At one point, my boss at my university job asked me if I had any fun plans for the weekend. I told him about my journey. Initially, he was on board, but later, I got several emails from him with increasing levels of worry. Then the Penn Band was playing at a basketball game, and I got a call from an unknown Philadelphia-based number. “Hi, this is Penn Special Services [the department of safety]. I heard you wanted to ride the new SEPTA route this Sunday, and I was wondering if you wanted to chat about it.” Darn it, my boss snitched on me!

I was happy he was concerned about my safety, though, and I called Special Services back the next day. As expected, they strongly dissuaded me from doing my morning bike ride, but if I was to go, they said I should let them know so they can “tell SEPTA.” Okay, I have no idea what telling SEPTA was going to do, but sure.

But this call gave me cold feet. If Penn Special Services is concerned about my safety, should I really be doing this trip? But then again, their job is to be concerned about students’ safety. I talked out the whole situation with my girlfriend, who had been vehemently against the trip the whole time. But now that a position of authority wanted me to stay, I think she got a bit of rebel spirit: “You know how I feel about this, but I know you really want to go and the Special Services can’t stop you. It’s not every day that SEPTA opens a new bus route. ” Okay. If she was okay with it, then I was going to go. I texted Special Services and said I was going, but if I felt at all unsafe, I would turn around.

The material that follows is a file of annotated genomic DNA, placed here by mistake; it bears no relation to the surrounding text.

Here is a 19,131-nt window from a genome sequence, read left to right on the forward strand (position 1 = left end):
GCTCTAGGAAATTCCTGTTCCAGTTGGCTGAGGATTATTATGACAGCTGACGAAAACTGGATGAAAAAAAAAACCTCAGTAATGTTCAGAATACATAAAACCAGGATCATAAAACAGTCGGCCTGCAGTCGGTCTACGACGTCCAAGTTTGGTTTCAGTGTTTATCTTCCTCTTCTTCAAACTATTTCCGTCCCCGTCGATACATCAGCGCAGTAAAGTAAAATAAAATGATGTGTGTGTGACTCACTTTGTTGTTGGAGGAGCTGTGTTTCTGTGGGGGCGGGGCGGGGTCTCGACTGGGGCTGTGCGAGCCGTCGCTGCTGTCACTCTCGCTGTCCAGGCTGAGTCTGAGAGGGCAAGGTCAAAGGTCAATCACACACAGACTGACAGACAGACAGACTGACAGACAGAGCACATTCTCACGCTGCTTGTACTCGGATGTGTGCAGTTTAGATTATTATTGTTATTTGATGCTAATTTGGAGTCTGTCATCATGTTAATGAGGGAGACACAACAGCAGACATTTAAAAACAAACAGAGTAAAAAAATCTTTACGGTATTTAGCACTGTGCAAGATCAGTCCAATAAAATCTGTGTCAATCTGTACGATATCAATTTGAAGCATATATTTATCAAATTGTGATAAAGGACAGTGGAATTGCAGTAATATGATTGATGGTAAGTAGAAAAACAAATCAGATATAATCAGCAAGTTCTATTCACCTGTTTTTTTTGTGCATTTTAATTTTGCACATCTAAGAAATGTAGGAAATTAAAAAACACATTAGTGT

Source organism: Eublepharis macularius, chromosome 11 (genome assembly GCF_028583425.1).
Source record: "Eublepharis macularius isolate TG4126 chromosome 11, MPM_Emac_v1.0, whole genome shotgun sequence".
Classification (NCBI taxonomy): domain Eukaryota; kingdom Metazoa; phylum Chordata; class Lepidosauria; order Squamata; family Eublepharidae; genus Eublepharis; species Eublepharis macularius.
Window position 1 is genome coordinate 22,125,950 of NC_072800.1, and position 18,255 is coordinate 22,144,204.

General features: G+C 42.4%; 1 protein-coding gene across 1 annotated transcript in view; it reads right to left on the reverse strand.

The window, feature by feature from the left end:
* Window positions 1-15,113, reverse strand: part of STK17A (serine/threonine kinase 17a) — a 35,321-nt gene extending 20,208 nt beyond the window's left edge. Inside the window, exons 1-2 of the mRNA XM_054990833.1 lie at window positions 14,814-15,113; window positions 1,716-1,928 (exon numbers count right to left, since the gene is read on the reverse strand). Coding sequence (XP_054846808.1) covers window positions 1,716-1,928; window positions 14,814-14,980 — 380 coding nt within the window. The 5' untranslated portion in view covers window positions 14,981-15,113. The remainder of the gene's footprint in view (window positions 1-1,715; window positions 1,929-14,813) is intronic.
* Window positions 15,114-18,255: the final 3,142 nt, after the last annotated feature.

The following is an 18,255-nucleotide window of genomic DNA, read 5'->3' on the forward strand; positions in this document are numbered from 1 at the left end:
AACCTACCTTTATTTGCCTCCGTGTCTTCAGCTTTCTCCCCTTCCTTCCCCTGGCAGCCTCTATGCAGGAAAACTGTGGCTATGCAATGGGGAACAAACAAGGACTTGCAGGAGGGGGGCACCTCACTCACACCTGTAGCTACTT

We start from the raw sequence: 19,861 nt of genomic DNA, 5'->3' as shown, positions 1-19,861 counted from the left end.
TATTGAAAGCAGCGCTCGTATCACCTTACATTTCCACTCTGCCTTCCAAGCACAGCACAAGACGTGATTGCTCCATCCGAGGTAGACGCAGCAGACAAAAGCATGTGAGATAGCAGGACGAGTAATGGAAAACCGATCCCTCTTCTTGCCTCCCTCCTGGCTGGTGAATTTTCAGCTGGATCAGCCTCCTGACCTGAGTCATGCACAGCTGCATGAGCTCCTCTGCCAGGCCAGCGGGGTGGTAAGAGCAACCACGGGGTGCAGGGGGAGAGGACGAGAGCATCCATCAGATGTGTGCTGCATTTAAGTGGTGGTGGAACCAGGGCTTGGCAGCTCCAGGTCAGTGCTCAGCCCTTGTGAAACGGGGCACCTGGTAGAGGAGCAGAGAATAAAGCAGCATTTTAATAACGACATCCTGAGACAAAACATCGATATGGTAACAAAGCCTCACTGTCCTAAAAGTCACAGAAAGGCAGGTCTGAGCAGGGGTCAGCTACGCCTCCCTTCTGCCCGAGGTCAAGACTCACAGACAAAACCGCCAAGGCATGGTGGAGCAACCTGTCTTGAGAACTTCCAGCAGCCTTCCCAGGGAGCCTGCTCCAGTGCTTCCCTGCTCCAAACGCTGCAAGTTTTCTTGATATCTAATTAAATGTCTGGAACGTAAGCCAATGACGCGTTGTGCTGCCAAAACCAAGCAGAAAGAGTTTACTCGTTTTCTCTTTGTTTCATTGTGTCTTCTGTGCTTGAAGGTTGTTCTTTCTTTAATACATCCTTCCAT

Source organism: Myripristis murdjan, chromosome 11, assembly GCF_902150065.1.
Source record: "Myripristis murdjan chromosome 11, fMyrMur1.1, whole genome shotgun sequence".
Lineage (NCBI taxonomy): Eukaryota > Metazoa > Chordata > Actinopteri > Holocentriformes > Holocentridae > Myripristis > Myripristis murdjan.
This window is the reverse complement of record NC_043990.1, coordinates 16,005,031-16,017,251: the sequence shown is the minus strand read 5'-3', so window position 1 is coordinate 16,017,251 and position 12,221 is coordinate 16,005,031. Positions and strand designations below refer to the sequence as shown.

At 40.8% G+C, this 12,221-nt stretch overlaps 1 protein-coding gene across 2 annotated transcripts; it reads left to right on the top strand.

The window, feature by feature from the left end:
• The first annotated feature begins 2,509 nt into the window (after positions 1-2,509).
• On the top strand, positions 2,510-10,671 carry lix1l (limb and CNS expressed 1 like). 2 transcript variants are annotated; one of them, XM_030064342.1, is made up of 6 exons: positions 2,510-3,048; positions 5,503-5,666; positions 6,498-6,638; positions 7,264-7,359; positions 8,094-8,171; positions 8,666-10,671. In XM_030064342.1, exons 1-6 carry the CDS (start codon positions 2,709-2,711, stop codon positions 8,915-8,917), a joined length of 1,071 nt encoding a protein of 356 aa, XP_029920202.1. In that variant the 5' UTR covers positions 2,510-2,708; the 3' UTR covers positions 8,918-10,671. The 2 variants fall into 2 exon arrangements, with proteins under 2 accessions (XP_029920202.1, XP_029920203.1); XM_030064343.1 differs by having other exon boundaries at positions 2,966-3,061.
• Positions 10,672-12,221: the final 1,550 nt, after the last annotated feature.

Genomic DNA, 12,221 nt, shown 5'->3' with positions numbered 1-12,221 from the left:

Now that I was getting up at 3 AM the next day, I had to decide whether I would go for an all-nighter or try to get to sleep really early. It ended up being a cruel in-between – I tried to go to bed at around 10:30, but I was so anxious that I don’t think I got any sleep. After writhing around in bed for five hours, it was time to get up.

I left the dorm at around 4 AM. There’s an Indego station right across the street, so I crossed, walked to the kiosk, and…it was broken. Well, darn it. I knew there was another one a few blocks away at the 40th Street Portal, so I walked down there, spotting a few near-empty Owl trolleys in the process. I found the station, paid for my $10 (!) day pass, and picked out the bike in dock number 11.

I always take a photo of the bus, so why not give Indego some love too?

Now, I can attribute blame to me having a hard time with this bike to two possible causes: number 1, I hadn’t ridden a bike in years, and I was out of shape; or number 2, this bike was terrible! Possibly both, because while I’m no bike expert, this thing seemed pretty bad. It had three gears: “You’re not going anywhere”; “This sucks”; and “This sucks even more, just give up”. The bike did have a flashing light on the front and reflectors everywhere, for which I was very grateful.